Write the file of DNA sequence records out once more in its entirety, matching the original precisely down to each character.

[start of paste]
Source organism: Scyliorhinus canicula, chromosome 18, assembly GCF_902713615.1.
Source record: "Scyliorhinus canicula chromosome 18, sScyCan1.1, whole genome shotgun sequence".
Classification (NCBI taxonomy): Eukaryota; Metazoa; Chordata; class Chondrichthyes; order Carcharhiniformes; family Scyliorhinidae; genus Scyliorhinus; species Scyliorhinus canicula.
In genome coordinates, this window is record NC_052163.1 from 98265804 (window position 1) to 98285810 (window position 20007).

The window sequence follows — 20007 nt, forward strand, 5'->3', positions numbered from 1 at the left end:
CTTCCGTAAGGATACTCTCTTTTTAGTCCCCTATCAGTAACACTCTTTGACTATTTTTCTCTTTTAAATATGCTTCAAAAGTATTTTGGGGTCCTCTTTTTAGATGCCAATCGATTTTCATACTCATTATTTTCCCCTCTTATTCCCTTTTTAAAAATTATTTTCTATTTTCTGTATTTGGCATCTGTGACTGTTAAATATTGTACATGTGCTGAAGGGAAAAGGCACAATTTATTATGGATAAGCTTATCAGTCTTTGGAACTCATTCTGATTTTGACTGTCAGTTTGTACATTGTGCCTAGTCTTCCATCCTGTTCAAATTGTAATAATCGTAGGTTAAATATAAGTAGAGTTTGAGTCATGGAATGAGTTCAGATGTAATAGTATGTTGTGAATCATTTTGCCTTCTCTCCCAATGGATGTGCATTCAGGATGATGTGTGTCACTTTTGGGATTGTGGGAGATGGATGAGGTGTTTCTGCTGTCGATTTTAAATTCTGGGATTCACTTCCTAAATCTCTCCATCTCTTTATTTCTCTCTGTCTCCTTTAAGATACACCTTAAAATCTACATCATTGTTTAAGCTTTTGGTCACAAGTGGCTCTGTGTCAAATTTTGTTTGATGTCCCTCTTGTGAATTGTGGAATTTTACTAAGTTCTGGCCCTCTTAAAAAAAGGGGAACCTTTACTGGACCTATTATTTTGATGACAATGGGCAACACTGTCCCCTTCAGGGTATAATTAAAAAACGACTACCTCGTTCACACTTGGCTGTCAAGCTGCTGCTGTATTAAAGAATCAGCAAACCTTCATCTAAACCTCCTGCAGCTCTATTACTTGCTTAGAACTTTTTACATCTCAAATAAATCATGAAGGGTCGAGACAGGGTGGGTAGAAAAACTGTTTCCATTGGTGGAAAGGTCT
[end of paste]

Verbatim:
Source organism: Scyliorhinus canicula, chromosome 18, assembly GCF_902713615.1.
Source record: "Scyliorhinus canicula chromosome 18, sScyCan1.1, whole genome shotgun sequence".
Classification (NCBI taxonomy): Eukaryota; Metazoa; Chordata; class Chondrichthyes; order Carcharhiniformes; family Scyliorhinidae; genus Scyliorhinus; species Scyliorhinus canicula.
In genome coordinates, this window is record NC_052163.1 from 98265804 (window position 1) to 98285810 (window position 20007).

The window sequence follows — 20007 nt, forward strand, 5'->3', positions numbered from 1 at the left end:
CTTCCGTAAGGATACTCTCTTTTTAGTCCCCTATCAGTAACACTCTTTGACTATTTTTCTCTTTTAAATATGCTTCAAAAGTATTTTGGGGTCCTCTTTTTAGATGCCAATCGATTTTCATACTCATTATTTTCCCCTCTTATTCCCTTTTTAAAAATTATTTTCTATTTTCTGTATTTGGCATCTGTGACTGTTAAATATTGTACATGTGCTGAAGGGAAAAGGCACAATTTATTATGGATAAGCTTATCAGTCTTTGGAACTCATTCTGATTTTGACTGTCAGTTTGTACATTGTGCCTAGTCTTCCATCCTGTTCAAATTGTAATAATCGTAGGTTAAATATAAGTAGAGTTTGAGTCATGGAATGAGTTCAGATGTAATAGTATGTTGTGAATCATTTTGCCTTCTCTCCCAATGGATGTGCATTCAGGATGATGTGTGTCACTTTTGGGATTGTGGGAGATGGATGAGGTGTTTCTGCTGTCGATTTTAAATTCTGGGATTCACTTCCTAAATCTCTCCATCTCTTTATTTCTCTCTGTCTCCTTTAAGATACACCTTAAAATCTACATCATTGTTTAAGCTTTTGGTCACAAGTGGCTCTGTGTCAAATTTTGTTTGATGTCCCTCTTGTGAATTGTGGAATTTTACTAAGTTCTGGCCCTCTTAAAAAAAGGGGAACCTTTACTGGACCTATTATTTTGATGACAATGGGCAACACTGTCCCCTTCAGGGTATAATTAAAAAACGACTACCTCGTTCACACTTGGCTGTCAAGCTGCTGCTGTATTAAAGAATCAGCAAACCTTCATCTAAACCTCCTGCAGCTCTATTACTTGCTTAGAACTTTTTACATCTCAAATAAATCATGAAGGGTCGAGACAGGGTGGGTAGAAAAACTGTTTCCATTGGTGGAAAGGTCT